For many Greeks, the word κέφι (kefi) is untranslatable, a word of a mere four letters that encompasses jouissance, carelessness, passion, the thrill of song and dance, an overflow of enthusiasm for life and a desire to prolong it.
For Ari (Danny Ball), the sole character in the current stage adaptation of Loaded, kefi does indeed have a translation: doing speed. This is the jumping-off point for a frenetic 90-minute monologue that winds and turns like a double-helix, coiling tighter and tighter as it plunges deeper and deeper into the pits of drug-f**kedness.
Loaded, the debut novel by Christos Tsiolkas, was published in 1995, but the brilliant decision by Tsiolkas and co-adaptor Dan Giovannoni to pull the story into contemporary Melbourne gives the play a startling new perspective.
If the show can at times feel a little anachronistic, it stems only from the fact that the ragged, scummy, morally ambiguous club scene of the early 1990s no longer exists in Melbourne, a town rampaged by relentless urban renewal and moral absolutes.
Lucky then that we have Tsiolkas who, like his US counterpart Bret Easton Ellis, cares little for rigidities and ministers of the peace. Rather his focus is drawn squarely to those darker spaces where desire and destruction linger hand in hand. Ari’s description of a surreptitious sexual encounter with an older Greek man in a Preston alleyway is dripping with abjection, riveting and real.
This is what makes the play somewhat irresistible, in spite of its subtle dashes of pretension. The freewheeling, disparate, feverish, caustic style of the monologue, though at times hard to track, is mostly spellbinding, and requires such a high-wire feat of performance to hold together that, by the play’s end, you can hardly remember where you started – or believe Danny Ball is still standing.
The bouquets will come flying out of the crowd for Ball, who is indeed magnificent in all aspects. The sheer control is astounding. But let it not be forgotten that his most important quality, the piece of his performance that brings Loaded to life, is nothing more than brute sex appeal.
Ari is a liminal-space protagonist, desiring self-assurance while being doubted by those around him. Even his main love interest, after giving him a blowjob, detects the insincerity of Ari’s act and tells him to stop lying and ‘go home to mummy and daddy’.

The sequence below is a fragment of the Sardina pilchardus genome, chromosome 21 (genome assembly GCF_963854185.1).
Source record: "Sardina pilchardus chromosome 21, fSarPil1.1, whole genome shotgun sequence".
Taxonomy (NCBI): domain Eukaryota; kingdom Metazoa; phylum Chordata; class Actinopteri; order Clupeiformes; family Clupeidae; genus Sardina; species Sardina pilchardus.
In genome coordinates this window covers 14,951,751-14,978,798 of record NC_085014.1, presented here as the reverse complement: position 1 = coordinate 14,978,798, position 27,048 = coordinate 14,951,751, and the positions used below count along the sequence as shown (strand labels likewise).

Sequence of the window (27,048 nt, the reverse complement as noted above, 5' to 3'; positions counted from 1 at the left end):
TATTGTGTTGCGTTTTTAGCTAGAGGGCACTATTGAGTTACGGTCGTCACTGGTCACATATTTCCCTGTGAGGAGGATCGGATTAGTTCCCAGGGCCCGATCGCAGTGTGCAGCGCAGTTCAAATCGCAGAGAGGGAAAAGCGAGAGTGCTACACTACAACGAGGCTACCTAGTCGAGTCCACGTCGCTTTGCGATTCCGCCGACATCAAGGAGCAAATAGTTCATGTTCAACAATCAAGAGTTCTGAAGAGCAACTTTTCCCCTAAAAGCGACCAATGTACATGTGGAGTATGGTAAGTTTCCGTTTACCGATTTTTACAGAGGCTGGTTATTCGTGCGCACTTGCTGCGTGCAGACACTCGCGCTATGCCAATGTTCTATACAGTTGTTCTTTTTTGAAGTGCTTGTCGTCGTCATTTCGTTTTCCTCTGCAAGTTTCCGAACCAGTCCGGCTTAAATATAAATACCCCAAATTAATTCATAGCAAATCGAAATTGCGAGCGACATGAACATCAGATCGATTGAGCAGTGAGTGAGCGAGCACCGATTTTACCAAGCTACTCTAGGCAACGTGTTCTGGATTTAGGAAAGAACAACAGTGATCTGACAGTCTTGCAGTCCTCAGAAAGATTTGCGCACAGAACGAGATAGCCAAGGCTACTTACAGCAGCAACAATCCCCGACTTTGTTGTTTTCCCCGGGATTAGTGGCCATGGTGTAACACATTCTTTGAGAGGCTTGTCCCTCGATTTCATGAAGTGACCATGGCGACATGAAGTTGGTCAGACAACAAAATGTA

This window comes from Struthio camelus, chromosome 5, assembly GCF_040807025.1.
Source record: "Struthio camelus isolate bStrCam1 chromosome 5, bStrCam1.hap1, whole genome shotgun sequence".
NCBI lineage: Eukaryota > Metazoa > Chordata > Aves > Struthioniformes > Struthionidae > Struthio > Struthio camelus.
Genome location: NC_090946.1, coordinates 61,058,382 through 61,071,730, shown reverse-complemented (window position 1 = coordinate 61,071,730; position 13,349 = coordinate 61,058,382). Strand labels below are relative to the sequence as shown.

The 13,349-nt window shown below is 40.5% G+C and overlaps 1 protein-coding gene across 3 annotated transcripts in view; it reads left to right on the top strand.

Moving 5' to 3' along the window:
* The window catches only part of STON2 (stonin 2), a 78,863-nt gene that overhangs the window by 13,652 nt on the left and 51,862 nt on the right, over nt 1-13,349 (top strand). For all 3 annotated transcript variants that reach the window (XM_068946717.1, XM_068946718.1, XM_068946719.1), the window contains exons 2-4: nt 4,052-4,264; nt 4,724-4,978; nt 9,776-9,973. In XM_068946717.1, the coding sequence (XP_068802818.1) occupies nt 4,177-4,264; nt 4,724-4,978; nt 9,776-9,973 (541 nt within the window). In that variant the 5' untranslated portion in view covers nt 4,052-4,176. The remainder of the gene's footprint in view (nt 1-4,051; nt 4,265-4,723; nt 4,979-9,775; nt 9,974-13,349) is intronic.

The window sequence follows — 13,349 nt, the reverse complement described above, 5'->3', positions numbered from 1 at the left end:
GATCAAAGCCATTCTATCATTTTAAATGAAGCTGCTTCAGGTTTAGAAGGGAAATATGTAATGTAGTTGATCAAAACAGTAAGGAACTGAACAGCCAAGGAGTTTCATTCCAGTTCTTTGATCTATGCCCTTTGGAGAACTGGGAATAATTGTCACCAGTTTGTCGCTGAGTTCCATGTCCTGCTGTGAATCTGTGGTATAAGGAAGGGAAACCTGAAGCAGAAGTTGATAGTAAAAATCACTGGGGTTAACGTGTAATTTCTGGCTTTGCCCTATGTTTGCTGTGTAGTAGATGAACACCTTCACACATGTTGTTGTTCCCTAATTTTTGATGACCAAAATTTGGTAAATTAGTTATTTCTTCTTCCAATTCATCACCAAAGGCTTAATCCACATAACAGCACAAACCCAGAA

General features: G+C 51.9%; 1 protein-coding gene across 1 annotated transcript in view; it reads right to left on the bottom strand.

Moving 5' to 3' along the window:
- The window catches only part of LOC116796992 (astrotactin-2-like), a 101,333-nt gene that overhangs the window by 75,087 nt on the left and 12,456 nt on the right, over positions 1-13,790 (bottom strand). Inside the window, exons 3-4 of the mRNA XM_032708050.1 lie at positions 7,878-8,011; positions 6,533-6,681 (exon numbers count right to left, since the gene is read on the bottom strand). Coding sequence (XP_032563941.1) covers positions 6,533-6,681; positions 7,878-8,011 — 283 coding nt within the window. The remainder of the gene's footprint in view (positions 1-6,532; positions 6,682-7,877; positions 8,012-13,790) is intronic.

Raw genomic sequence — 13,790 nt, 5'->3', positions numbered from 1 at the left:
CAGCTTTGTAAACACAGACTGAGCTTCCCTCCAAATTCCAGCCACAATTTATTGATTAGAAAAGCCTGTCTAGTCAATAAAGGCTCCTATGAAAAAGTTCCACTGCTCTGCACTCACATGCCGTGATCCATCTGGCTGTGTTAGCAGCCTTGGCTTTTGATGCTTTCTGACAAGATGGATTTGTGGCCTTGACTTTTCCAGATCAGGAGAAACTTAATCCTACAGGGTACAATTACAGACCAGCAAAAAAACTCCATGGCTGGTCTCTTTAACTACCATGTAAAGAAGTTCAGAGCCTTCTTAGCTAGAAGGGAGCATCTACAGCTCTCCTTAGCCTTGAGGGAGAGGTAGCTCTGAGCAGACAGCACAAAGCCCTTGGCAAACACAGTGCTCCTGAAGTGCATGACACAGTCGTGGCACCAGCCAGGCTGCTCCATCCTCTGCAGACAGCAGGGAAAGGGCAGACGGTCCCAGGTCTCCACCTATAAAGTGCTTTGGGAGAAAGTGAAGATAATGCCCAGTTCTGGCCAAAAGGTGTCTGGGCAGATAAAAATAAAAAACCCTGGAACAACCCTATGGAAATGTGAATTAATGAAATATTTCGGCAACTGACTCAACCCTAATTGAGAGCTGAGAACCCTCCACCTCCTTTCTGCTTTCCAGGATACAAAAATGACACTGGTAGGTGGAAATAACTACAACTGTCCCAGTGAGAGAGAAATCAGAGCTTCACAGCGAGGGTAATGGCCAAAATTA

‘You have to lie,’ Ari tells him. ‘You have to lie.’
Identity tension, a broad theme of the book, is made essential to the play – overly so, insistently so, because it’s 2023. This is a rare dull point in a play the perspective of which is otherwise refreshingly frank.
The sensibility of the play is ‘wog’, and its aesthetic is wog-kitsch. Walking into the Malthouse we see the bare scaffolding of the stalls, blue neon lights, a hard hat on the wall, accompanied by pulsating house music. Ari wears blue Adidas shorts and a white singlet, then changes into a pair of silky black Kappa pants. The bouzouki strums a pleasant little capriccio to which Ari clicks his raised fingers.
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‘The industrial-grade, butt-ugly vista of Sydney Road,’ is where Ari localises us at the play’s beginning, a suburban realism that we never really escape. This is Tsiolkas’ expertise, and I could listen to his stories of Melbourne suburbia forever.
But its fast-forwarding into the present allows Tsiolkas and Giovannoni room to explore what has happened, and is happening, to that suburb-soaked vista and the communities that reside within it.
Maybe people like Ari won’t be as familiar to 20-year-old Melburnians as they will be to 35-year-olds, but doesn’t that say something in itself? Loaded is, if a thoroughly worthwhile play, a fascinating artefact of a Melbourne that is irretrievably evolving.
Based on the novel by Christos Tsiolkas
Adapted by Christos Tsiolkas and Dan Giovannoni
Starring: Danny Ball
Director: Stephen Nicolazzo
Set and Costume Design: Nathan Burmeister
Lighting Design: Katie Sfetkidis
Composition and Sound Design: Daniel Nixon
Stage Manager: Cointha Walkeden
Choreographer: Ashlea Pyke
Malthouse Theatre, Southbank
Season extended until 3 June 2023